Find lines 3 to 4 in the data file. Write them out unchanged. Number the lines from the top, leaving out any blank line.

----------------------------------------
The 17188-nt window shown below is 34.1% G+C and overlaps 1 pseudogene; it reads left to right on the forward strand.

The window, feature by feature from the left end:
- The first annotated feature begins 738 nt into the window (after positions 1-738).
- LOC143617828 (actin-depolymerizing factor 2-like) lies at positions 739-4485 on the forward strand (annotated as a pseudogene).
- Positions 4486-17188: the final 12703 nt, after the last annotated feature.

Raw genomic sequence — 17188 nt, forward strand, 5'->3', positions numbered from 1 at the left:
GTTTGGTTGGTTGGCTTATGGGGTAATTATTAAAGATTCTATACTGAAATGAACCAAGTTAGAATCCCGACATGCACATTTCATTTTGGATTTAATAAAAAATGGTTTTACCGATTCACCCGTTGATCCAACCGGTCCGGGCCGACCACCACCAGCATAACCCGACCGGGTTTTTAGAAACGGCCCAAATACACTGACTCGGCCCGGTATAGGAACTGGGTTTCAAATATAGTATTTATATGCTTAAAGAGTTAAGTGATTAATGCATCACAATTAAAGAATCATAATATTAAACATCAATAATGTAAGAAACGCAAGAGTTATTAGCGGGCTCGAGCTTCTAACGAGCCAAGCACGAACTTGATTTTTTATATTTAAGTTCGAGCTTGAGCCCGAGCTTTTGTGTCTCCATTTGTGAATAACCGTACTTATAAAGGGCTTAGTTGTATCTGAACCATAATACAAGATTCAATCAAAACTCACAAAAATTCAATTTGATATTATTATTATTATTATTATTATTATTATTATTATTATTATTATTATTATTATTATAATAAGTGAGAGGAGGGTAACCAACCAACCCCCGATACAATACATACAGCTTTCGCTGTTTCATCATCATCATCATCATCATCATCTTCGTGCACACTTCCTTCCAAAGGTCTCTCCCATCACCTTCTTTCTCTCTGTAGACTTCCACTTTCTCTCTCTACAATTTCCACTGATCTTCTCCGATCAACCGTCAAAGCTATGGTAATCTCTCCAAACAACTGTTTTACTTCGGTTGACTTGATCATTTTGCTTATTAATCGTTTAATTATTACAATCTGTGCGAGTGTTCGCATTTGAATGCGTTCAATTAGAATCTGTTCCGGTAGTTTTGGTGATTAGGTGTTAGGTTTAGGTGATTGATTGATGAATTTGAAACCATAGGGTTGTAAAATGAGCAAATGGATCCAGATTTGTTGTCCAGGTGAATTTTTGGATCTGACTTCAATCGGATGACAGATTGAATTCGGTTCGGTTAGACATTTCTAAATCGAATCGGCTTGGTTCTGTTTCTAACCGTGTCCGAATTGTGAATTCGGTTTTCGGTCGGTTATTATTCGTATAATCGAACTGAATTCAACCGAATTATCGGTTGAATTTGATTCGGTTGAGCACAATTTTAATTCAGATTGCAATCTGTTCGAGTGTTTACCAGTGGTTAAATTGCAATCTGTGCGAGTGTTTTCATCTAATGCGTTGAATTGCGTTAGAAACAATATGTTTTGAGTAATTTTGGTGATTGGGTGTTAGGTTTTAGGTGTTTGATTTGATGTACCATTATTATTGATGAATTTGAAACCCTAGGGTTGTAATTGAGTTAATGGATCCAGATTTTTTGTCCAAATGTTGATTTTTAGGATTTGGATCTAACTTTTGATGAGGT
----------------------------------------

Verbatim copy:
- The first annotated feature begins 738 nt into the window (after positions 1-738).
- LOC143617828 (actin-depolymerizing factor 2-like) lies at positions 739-4485 on the forward strand (annotated as a pseudogene).